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Mothman At 50: What Do We Know?

This year marks the 50th anniversary of the start of the wave of Mothman encounters that hit Point Pleasant, West Virginia. It all culminated, in December 1967, in the disastrous collapse of the town’s Silver Bridge and the tragic deaths of dozens of people who, very unfortunately, were on the bridge at the time. But, what was the Mothman of Point Pleasant? And how did the legend begin? To answer those questions we have to go back to the night of November 12, 1966, when five grave-diggers working in a cemetery in the nearby town of Clendenin were shocked to see what they described as a “brown human shape with wings” rise out of the thick, surrounding trees and soar off into the distance.

Three days later, the unearthly beast surfaced once again. It was late at night when Roger and Linda Scarberry and Steve and Mary Mallette – two young, married couples from the area – were passing the time away by cruising around town in the Scarberrys’ car. The four were puzzled to see in the shadows of an old TNT factory what looked like two red lights pointing in their direction. These were no normal lights, however. Rather, all four were shocked and horrified to discover that, in reality, the ‘lights’ were the bright red eyes of a huge animal that, as Roger Scarberry would later recall, was “…shaped like a Mothman, but bigger, maybe six and a half or seven feet tall, with big wings folded against its back.”

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Not surprisingly, they fled the area at high speed. Unfortunately for the two couples, however, the beast seemingly decided to follow them: as they sped off for the safety of Point Pleasant, the winged monster took to the skies and shadowed their vehicle’s every movement until it reached the city limits. The four raced to the sheriff’s office and told their astounding story. Deputy Millard Halstead stated that: “I’ve known these kids all their lives. They’d never been in any trouble and they were really scared that night. I took them seriously.”

Even though a search of the area by Halstead did not result in an answer to the mystery, the Mothman was destined to soon return. And return. And return again. A legend was quickly born, one which shows no signs of going away anytime soon. Indeed, the town of Point Pleasant is currently gearing up for its annual Mothman Festival, which is held every September. Every year is a busy one at festival time, but this year might well be beyond busy – which is hardly surprising, given the anniversary connection. Of course, that the anniversary is likely to spill over into December 2017 – fifty years after that deadly bridge collapse – suggests Mothman will be regular news for the next eighteen months or so.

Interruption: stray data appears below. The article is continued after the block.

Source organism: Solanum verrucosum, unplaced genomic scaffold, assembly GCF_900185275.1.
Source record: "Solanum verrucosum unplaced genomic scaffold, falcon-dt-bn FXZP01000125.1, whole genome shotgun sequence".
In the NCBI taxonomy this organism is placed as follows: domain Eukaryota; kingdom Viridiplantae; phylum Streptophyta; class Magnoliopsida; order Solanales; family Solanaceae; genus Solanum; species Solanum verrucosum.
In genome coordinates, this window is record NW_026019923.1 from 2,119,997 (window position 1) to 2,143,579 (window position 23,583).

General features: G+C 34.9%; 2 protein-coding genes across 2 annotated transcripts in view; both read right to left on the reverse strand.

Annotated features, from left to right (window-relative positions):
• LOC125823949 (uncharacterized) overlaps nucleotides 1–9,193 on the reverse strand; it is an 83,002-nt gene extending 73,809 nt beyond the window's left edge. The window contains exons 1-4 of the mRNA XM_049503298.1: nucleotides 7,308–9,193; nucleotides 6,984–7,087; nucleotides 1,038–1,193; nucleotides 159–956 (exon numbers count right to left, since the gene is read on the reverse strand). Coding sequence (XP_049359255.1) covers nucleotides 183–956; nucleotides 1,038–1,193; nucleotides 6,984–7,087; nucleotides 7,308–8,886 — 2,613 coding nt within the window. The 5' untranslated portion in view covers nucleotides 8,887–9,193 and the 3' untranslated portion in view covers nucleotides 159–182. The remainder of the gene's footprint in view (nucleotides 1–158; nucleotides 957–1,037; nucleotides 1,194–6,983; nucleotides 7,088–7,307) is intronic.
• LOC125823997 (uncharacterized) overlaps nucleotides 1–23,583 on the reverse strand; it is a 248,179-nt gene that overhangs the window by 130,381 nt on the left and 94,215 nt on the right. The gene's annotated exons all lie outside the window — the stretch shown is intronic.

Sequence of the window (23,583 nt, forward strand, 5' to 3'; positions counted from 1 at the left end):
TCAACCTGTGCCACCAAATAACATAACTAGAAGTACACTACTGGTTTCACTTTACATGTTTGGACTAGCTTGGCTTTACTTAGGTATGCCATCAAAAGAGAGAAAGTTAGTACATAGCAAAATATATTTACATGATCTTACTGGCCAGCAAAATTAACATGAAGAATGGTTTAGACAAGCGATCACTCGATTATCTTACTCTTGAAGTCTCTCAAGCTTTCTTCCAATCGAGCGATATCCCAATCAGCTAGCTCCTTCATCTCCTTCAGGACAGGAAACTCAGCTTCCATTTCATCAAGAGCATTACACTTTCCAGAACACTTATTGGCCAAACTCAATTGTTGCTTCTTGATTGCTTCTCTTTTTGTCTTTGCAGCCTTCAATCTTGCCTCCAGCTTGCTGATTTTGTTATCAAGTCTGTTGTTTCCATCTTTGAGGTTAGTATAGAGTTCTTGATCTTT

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But, what have we learned conclusively about Mothman, the entity, since 1966? The answer is: not a lot. Which is almost always the case in incidents of the Fortean kind. Theories have abounded with regard to what Mothman is (or isn’t), and who or what may have provoked the encounters. Such theories continue to abound, which serves to demonstrate one thing only: we have absolutely no undeniable smoking-gun. Those theories include a Sandhill Crane; the curse of Chief Cornstalk; the Garuda, described as “…one of the three principal animal deities in the Hindu Mythology that has evolved after the Vedic Period in Indian history;” and nothing less than the Green Berets.

Of this particularly entertaining latter theory, Loren Coleman says: “The February 2014 issue Soldier of Fortune contains an article entitled ‘UFO Mystery Solved: “Mothmen” Were Actually Green Berets.’ Author Harold Hutchison writes that Special operations forces near Point Pleasant, West Virginia, were testing high-altitude, low-opening (HALO) parachuting for use in Vietnam. According to Hutchinson, the jumpers used luminous paint to be seen during the tests.”

As with Roswell, with Jack the Ripper, with the matter of who whacked JFK, and…well, you get the picture…the Mothman mystery lives on. Unless the Green Berets want to put the record straight.

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Nick Redfern works full time as a writer, lecturer, and journalist. He writes about a wide range of unsolved mysteries, including Bigfoot, UFOs, the Loch Ness Monster, alien encounters, and government conspiracies. Nick has written 41 books, writes for Mysterious Universe and has appeared on numerous television shows on the The History Channel, National Geographic Channel and SyFy Channel.

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